Marx makes use of trees in The Trinity Formula in the same manner as I pointed out in yesterday’s post:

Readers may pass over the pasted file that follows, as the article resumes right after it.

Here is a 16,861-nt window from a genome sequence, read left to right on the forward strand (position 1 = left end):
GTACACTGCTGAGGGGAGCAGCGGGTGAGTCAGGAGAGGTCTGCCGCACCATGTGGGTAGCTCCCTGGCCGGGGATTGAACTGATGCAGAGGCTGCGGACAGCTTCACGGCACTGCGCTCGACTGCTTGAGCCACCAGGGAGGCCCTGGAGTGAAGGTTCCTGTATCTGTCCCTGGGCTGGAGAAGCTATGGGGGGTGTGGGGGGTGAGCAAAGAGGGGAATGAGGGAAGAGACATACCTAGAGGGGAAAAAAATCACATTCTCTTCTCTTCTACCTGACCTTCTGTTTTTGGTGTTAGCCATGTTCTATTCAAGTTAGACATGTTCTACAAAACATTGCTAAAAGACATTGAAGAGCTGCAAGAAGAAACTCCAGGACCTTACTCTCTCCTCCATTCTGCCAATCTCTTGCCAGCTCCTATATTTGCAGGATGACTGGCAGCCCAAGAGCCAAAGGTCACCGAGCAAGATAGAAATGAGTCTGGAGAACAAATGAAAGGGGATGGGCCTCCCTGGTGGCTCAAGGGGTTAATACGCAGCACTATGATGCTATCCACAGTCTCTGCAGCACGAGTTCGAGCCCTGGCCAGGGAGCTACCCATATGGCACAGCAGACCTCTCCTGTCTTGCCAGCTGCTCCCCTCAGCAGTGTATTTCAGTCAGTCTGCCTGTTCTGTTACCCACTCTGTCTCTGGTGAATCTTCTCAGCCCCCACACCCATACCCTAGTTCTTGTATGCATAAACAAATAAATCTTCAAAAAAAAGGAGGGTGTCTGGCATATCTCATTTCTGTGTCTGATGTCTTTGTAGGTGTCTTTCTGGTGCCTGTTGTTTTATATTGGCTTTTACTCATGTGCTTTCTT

Whatever may be the disparity of these relations in other respects, they all have this in common: Capital yields a profit year after year to the capitalist, land a ground-rent to the landlord, and labour-power, under normal conditions and so long as it remains useful labour-power, a wage to the labourer. These three portions of total value annually produced, and the corresponding portions of the annually created total product (leaving aside for the present any consideration of accumulation), may be annually consumed by their respective owners, without exhausting the source of their reproduction. They are like the annually consumable fruits of a perennial tree, or rather three trees; they form the annual incomes of three classes, capitalist, landowner and labourer, revenues distributed by the functioning capitalist in his capacity as direct extorter of surplus-labour and employer of labour in general. Thus, capital appears to the capitalist, land to the landlord, and labour-power, or rather labour itself, to the labourer (since he actually sells labour-power only as it is manifested, and since the price of labour-power, as previously shown, inevitably appears as the price of labour under the capitalist mode of production), as three different sources of their specific revenues, namely, profit, ground-rent and wages. They are really so in the sense that capital is a perennial pumping-machine of surplus-labour for the capitalist, land a perennial magnet for the landlord, attracting a portion of the surplus-value pumped out by capital, and finally, labour the constantly self-renewing condition and ever self-renewing means of acquiring under the title of wages a portion of the value created by the labourer and thus a part of the social product measured by this portion of value, i.e., the necessities of life. They are so, furthermore, in the sense that capital fixes a portion of the value and thereby of the product of the annual labour in the form of profit; landed property fixes another portion in the form of rent; and wage-labour fixes a third portion in the form of wages, and precisely by this transformation converts them into revenues of the capitalist, landowner, and labourer, without, however, creating the substance itself which is transformed into these various categories. The distribution rather presupposes the existence of this substance, namely, the total value of the annual product, which is nothing but materialised social labour. Nevertheless, it is not in this form that the matter appears to the agents of production, the bearers of the various functions in the production process, but rather in a distorted form. Why this takes place will be developed in the further course of our analysis. Capital landed property and labour appear to those agents of production as three different, independent sources, from which as such there arise three different components of the annually produced value — and thereby the product in which it exists; thus, from which there arise not merely the different forms of this value as revenues falling to the share of particular factors in the social process of production, but from which this value itself arises, and thereby the substance of these forms of revenue.